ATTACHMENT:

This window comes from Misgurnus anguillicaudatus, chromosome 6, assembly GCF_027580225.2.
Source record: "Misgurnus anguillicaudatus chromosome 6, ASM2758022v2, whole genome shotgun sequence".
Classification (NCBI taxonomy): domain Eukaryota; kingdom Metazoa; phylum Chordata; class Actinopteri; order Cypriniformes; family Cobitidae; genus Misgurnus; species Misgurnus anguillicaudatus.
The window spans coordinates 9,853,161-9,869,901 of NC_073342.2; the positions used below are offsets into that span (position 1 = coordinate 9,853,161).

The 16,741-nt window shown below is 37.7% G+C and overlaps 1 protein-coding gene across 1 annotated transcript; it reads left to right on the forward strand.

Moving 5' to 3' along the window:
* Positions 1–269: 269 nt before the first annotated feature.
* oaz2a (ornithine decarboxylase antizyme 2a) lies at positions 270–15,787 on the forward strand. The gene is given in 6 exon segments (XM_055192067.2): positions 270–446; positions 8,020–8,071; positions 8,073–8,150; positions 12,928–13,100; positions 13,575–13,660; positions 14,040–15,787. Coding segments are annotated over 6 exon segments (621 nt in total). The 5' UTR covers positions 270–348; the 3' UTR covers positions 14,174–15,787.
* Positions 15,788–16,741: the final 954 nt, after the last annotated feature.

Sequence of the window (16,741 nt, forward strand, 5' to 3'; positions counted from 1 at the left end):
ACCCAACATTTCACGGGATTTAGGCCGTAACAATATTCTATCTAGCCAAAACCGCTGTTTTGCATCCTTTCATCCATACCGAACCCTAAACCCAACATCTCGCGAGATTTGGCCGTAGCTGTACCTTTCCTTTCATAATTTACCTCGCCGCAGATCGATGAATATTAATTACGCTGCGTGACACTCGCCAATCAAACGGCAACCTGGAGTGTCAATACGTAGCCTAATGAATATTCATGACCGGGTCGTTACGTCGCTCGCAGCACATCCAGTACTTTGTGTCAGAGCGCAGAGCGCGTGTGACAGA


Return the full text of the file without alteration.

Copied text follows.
This window comes from Misgurnus anguillicaudatus, chromosome 6, assembly GCF_027580225.2.
Source record: "Misgurnus anguillicaudatus chromosome 6, ASM2758022v2, whole genome shotgun sequence".
Classification (NCBI taxonomy): domain Eukaryota; kingdom Metazoa; phylum Chordata; class Actinopteri; order Cypriniformes; family Cobitidae; genus Misgurnus; species Misgurnus anguillicaudatus.
The window spans coordinates 9,853,161-9,869,901 of NC_073342.2; the positions used below are offsets into that span (position 1 = coordinate 9,853,161).

The 16,741-nt window shown below is 37.7% G+C and overlaps 1 protein-coding gene across 1 annotated transcript; it reads left to right on the forward strand.

Moving 5' to 3' along the window:
* Positions 1–269: 269 nt before the first annotated feature.
* oaz2a (ornithine decarboxylase antizyme 2a) lies at positions 270–15,787 on the forward strand. The gene is given in 6 exon segments (XM_055192067.2): positions 270–446; positions 8,020–8,071; positions 8,073–8,150; positions 12,928–13,100; positions 13,575–13,660; positions 14,040–15,787. Coding segments are annotated over 6 exon segments (621 nt in total). The 5' UTR covers positions 270–348; the 3' UTR covers positions 14,174–15,787.
* Positions 15,788–16,741: the final 954 nt, after the last annotated feature.

Sequence of the window (16,741 nt, forward strand, 5' to 3'; positions counted from 1 at the left end):
ACCCAACATTTCACGGGATTTAGGCCGTAACAATATTCTATCTAGCCAAAACCGCTGTTTTGCATCCTTTCATCCATACCGAACCCTAAACCCAACATCTCGCGAGATTTGGCCGTAGCTGTACCTTTCCTTTCATAATTTACCTCGCCGCAGATCGATGAATATTAATTACGCTGCGTGACACTCGCCAATCAAACGGCAACCTGGAGTGTCAATACGTAGCCTAATGAATATTCATGACCGGGTCGTTACGTCGCTCGCAGCACATCCAGTACTTTGTGTCAGAGCGCAGAGCGCGTGTGACAGA